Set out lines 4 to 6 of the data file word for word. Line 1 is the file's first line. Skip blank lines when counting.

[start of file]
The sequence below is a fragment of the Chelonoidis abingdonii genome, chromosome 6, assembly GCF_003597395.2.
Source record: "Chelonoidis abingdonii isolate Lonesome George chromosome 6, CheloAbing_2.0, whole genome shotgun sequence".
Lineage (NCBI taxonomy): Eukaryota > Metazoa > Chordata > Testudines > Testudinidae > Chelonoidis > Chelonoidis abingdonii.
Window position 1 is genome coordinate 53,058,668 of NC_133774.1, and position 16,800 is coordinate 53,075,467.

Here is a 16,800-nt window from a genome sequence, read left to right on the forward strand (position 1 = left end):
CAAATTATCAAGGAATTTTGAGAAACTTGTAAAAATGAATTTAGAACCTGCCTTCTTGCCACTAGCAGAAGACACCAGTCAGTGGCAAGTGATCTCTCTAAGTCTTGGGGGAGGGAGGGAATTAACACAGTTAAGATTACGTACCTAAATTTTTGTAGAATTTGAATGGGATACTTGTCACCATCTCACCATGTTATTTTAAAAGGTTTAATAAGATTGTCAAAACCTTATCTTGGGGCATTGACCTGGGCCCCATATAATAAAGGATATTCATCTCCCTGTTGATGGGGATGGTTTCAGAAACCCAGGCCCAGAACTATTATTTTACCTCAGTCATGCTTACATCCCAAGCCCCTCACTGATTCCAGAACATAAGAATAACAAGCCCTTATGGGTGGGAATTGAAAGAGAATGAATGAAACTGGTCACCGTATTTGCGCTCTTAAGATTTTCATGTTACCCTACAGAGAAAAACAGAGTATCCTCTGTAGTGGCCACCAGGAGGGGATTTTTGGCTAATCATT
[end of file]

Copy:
Window position 1 is genome coordinate 53,058,668 of NC_133774.1, and position 16,800 is coordinate 53,075,467.

Here is a 16,800-nt window from a genome sequence, read left to right on the forward strand (position 1 = left end):
CAAATTATCAAGGAATTTTGAGAAACTTGTAAAAATGAATTTAGAACCTGCCTTCTTGCCACTAGCAGAAGACACCAGTCAGTGGCAAGTGATCTCTCTAAGTCTTGGGGGAGGGAGGGAATTAACACAGTTAAGATTACGTACCTAAATTTTTGTAGAATTTGAATGGGATACTTGTCACCATCTCACCATGTTATTTTAAAAGGTTTAATAAGATTGTCAAAACCTTATCTTGGGGCATTGACCTGGGCCCCATATAATAAAGGATATTCATCTCCCTGTTGATGGGGATGGTTTCAGAAACCCAGGCCCAGAACTATTATTTTACCTCAGTCATGCTTACATCCCAAGCCCCTCACTGATTCCAGAACATAAGAATAACAAGCCCTTATGGGTGGGAATTGAAAGAGAATGAATGAAACTGGTCACCGTATTTGCGCTCTTAAGATTTTCATGTTACCCTACAGAGAAAAACAGAGTATCCTCTGTAGTGGCCACCAGGAGGGGATTTTTGGCTAATCATT